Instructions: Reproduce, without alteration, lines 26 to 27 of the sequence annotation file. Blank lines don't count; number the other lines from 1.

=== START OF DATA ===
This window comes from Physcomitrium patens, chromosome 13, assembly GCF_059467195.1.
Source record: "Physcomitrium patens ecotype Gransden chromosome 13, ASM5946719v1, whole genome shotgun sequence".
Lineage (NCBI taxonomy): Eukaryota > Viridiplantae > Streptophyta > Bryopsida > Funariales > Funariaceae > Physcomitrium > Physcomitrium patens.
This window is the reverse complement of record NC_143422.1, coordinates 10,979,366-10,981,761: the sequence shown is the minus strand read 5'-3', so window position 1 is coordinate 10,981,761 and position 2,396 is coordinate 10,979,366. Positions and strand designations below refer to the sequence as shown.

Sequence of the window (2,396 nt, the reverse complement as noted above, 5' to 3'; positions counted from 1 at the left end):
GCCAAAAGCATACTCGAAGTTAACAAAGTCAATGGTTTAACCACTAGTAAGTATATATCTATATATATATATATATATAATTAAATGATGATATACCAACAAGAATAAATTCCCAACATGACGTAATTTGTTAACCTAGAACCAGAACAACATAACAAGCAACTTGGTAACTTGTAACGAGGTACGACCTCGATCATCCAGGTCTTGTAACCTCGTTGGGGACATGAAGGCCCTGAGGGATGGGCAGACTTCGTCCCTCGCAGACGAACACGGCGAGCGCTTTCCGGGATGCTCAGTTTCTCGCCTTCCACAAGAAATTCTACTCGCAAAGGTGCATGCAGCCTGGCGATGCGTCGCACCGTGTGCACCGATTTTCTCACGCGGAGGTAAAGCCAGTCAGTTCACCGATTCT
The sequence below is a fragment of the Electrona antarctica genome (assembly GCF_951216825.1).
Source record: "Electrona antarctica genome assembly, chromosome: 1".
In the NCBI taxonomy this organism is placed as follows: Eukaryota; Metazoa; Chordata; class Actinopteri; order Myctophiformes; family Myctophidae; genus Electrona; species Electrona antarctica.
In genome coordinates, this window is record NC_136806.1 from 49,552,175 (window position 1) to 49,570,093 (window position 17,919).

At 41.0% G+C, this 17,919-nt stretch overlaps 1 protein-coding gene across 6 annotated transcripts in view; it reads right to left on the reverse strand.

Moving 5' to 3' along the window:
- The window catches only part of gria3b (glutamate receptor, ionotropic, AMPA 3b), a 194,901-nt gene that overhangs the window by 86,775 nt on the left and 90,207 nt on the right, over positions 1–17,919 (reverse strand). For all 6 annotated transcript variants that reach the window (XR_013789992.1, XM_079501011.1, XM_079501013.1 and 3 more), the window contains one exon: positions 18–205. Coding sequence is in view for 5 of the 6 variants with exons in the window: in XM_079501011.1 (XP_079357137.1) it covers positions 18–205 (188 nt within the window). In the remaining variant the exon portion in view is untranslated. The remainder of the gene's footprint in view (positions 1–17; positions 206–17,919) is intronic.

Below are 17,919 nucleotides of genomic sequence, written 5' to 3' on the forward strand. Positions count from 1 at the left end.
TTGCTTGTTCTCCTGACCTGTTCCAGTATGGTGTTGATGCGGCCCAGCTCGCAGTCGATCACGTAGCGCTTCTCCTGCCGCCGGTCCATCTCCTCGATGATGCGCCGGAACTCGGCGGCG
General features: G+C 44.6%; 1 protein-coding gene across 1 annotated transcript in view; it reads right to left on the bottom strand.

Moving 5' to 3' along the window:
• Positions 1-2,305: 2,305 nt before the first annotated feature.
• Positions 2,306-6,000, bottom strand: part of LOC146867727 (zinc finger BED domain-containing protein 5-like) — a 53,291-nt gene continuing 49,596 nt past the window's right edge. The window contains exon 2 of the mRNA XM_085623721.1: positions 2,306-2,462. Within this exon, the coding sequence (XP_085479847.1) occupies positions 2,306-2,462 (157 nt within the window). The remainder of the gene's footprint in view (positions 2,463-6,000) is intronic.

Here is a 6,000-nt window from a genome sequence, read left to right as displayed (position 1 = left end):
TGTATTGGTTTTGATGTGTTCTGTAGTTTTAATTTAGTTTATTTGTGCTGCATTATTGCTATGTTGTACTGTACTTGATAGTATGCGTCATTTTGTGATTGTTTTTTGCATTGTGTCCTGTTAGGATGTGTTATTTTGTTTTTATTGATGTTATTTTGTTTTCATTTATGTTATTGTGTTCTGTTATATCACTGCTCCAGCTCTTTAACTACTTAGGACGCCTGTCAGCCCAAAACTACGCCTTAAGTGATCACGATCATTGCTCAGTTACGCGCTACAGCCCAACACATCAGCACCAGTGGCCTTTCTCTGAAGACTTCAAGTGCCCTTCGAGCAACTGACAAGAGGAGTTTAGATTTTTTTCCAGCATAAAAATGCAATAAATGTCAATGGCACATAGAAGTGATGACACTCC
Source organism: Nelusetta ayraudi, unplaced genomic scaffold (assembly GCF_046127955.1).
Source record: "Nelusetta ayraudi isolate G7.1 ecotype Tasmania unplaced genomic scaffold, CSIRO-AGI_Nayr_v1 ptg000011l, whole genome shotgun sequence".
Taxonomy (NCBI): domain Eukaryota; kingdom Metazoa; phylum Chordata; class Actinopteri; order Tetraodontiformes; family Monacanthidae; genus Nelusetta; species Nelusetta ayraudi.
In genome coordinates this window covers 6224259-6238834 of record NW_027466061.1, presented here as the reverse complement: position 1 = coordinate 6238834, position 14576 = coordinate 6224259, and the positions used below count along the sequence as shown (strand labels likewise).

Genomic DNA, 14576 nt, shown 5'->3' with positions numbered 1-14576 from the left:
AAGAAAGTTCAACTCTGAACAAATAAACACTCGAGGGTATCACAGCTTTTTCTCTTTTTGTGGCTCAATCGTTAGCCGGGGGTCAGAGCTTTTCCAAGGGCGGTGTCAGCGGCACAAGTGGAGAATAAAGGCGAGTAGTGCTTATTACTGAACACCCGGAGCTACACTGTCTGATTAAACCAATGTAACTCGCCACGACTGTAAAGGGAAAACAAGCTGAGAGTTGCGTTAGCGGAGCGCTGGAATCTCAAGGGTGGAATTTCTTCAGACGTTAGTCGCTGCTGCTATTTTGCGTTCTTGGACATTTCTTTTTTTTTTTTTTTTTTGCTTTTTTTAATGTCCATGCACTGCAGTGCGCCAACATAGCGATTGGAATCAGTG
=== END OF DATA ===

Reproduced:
Genomic DNA, 14576 nt, shown 5'->3' with positions numbered 1-14576 from the left:
AAGAAAGTTCAACTCTGAACAAATAAACACTCGAGGGTATCACAGCTTTTTCTCTTTTTGTGGCTCAATCGTTAGCCGGGGGTCAGAGCTTTTCCAAGGGCGGTGTCAGCGGCACAAGTGGAGAATAAAGGCGAGTAGTGCTTATTACTGAACACCCGGAGCTACACTGTCTGATTAAACCAATGTAACTCGCCACGACTGTAAAGGGAAAACAAGCTGAGAGTTGCGTTAGCGGAGCGCTGGAATCTCAAGGGTGGAATTTCTTCAGACGTTAGTCGCTGCTGCTATTTTGCGTTCTTGGACATTTCTTTTTTTTTTTTTTTTTTGCTTTTTTTAATGTCCATGCACTGCAGTGCGCCAACATAGCGATTGGAATCAGTG